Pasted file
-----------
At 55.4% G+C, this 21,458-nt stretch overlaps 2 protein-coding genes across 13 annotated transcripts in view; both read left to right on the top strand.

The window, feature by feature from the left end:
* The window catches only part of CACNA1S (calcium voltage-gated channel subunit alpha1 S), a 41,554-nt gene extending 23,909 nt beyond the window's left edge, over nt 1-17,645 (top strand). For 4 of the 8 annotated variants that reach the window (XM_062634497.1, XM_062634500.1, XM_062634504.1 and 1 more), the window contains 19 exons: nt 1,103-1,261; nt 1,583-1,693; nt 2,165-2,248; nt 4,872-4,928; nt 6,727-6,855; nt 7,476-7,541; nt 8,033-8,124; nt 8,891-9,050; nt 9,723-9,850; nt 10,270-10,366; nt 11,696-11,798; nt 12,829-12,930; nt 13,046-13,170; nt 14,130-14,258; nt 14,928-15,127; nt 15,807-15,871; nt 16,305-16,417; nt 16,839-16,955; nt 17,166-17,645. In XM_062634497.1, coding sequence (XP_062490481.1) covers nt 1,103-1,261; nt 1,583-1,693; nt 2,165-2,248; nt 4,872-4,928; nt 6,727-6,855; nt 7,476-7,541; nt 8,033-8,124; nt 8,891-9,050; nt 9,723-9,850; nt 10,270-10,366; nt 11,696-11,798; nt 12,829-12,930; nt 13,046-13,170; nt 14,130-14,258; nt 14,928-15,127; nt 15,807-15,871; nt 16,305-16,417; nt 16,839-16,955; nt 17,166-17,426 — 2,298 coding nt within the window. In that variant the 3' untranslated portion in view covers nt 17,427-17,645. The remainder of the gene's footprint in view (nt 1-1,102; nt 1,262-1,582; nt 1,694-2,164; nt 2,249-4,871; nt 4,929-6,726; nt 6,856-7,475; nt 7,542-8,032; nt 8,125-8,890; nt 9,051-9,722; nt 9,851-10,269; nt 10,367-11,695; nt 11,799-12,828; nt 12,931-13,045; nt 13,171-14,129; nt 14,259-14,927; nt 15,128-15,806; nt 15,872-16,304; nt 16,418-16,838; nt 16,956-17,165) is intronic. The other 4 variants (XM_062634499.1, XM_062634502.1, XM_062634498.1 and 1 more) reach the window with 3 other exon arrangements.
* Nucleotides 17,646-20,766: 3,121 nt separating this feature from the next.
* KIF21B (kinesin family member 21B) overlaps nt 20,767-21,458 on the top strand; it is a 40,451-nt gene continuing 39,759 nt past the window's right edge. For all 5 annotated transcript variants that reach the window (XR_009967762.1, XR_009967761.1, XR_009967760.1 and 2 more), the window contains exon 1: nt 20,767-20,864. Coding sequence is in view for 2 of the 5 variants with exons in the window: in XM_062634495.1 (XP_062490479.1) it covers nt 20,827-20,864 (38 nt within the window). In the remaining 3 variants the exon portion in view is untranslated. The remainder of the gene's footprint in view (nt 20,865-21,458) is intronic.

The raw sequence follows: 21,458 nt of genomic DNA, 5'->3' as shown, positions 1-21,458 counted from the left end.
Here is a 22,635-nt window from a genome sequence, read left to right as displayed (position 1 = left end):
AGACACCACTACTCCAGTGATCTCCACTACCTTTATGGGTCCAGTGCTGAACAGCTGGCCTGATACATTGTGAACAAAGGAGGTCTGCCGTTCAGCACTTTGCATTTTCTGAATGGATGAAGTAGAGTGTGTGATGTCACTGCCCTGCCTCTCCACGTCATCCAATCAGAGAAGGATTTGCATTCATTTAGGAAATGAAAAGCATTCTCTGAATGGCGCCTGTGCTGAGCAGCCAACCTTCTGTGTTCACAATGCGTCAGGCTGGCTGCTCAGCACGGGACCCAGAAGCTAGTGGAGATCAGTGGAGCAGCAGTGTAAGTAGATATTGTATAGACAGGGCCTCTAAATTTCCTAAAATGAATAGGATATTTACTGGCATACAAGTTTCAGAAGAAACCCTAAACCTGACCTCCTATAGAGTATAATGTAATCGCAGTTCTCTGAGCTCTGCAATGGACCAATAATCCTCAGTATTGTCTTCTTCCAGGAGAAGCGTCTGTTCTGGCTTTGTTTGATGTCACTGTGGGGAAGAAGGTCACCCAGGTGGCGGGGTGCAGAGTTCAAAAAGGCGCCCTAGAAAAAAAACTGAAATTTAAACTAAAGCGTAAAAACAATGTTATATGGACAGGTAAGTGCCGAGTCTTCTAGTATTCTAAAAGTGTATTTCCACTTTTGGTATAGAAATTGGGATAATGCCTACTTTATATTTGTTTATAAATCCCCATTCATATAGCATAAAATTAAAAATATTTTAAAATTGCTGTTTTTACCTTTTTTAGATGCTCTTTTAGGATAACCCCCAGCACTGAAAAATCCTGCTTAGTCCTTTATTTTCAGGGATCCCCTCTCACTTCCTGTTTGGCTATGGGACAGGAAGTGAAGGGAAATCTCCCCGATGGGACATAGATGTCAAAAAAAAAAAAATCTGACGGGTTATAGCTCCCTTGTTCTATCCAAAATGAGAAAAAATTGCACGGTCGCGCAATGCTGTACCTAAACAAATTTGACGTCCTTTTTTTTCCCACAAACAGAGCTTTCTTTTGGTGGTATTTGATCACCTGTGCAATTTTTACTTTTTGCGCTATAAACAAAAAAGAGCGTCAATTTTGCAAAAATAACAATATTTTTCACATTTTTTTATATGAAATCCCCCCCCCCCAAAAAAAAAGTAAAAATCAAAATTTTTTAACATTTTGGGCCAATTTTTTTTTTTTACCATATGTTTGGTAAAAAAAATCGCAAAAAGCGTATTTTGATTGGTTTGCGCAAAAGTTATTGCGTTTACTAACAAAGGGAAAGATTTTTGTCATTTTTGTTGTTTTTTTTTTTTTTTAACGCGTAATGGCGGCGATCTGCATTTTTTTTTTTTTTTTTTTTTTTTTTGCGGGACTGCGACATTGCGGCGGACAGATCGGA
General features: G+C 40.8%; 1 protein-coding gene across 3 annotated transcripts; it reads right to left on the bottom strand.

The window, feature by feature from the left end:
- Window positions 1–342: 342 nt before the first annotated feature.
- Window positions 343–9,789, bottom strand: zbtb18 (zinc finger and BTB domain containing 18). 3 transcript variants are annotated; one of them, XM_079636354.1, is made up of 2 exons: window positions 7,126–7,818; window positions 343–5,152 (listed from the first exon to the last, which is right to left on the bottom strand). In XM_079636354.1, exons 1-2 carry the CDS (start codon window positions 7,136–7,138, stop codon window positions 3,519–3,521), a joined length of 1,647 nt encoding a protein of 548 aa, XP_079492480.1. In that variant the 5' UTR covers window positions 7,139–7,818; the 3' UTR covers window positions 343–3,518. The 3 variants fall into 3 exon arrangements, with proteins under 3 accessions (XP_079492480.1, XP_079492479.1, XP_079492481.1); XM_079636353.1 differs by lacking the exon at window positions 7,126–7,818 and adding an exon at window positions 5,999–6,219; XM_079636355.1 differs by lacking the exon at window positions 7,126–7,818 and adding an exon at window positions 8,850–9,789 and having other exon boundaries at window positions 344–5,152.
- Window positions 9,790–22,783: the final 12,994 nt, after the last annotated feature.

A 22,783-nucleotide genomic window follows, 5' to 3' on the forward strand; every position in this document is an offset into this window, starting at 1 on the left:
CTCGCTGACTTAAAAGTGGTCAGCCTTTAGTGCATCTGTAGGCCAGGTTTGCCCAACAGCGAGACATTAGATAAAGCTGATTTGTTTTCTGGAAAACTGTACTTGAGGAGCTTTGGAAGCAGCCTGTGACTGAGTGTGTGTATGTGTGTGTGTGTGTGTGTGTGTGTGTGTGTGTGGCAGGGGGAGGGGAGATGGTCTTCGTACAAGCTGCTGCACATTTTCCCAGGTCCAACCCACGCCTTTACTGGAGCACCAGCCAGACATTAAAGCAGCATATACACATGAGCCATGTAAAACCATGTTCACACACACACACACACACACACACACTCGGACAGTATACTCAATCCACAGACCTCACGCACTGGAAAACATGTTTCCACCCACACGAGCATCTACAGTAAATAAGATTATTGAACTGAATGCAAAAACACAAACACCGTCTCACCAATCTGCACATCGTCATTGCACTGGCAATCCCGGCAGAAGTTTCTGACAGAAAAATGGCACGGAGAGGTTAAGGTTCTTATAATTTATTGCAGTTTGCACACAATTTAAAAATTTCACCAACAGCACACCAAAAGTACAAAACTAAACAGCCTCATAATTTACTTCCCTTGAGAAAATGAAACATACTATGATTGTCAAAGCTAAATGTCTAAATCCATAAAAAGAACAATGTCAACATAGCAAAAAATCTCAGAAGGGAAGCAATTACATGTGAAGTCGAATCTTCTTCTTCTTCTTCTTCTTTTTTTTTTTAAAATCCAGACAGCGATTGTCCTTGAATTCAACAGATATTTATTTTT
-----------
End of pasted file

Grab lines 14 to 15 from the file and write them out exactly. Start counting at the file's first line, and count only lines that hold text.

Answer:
A 22,783-nucleotide genomic window follows, 5' to 3' on the forward strand; every position in this document is an offset into this window, starting at 1 on the left:
CTCGCTGACTTAAAAGTGGTCAGCCTTTAGTGCATCTGTAGGCCAGGTTTGCCCAACAGCGAGACATTAGATAAAGCTGATTTGTTTTCTGGAAAACTGTACTTGAGGAGCTTTGGAAGCAGCCTGTGACTGAGTGTGTGTATGTGTGTGTGTGTGTGTGTGTGTGTGTGTGTGTGGCAGGGGGAGGGGAGATGGTCTTCGTACAAGCTGCTGCACATTTTCCCAGGTCCAACCCACGCCTTTACTGGAGCACCAGCCAGACATTAAAGCAGCATATACACATGAGCCATGTAAAACCATGTTCACACACACACACACACACACACACACTCGGACAGTATACTCAATCCACAGACCTCACGCACTGGAAAACATGTTTCCACCCACACGAGCATCTACAGTAAATAAGATTATTGAACTGAATGCAAAAACACAAACACCGTCTCACCAATCTGCACATCGTCATTGCACTGGCAATCCCGGCAGAAGTTTCTGACAGAAAAATGGCACGGAGAGGTTAAGGTTCTTATAATTTATTGCAGTTTGCACACAATTTAAAAATTTCACCAACAGCACACCAAAAGTACAAAACTAAACAGCCTCATAATTTACTTCCCTTGAGAAAATGAAACATACTATGATTGTCAAAGCTAAATGTCTAAATCCATAAAAAGAACAATGTCAACATAGCAAAAAATCTCAGAAGGGAAGCAATTACATGTGAAGTCGAATCTTCTTCTTCTTCTTCTTCTTTTTTTTTTTAAAATCCAGACAGCGATTGTCCTTGAATTCAACAGATATTTATTTTT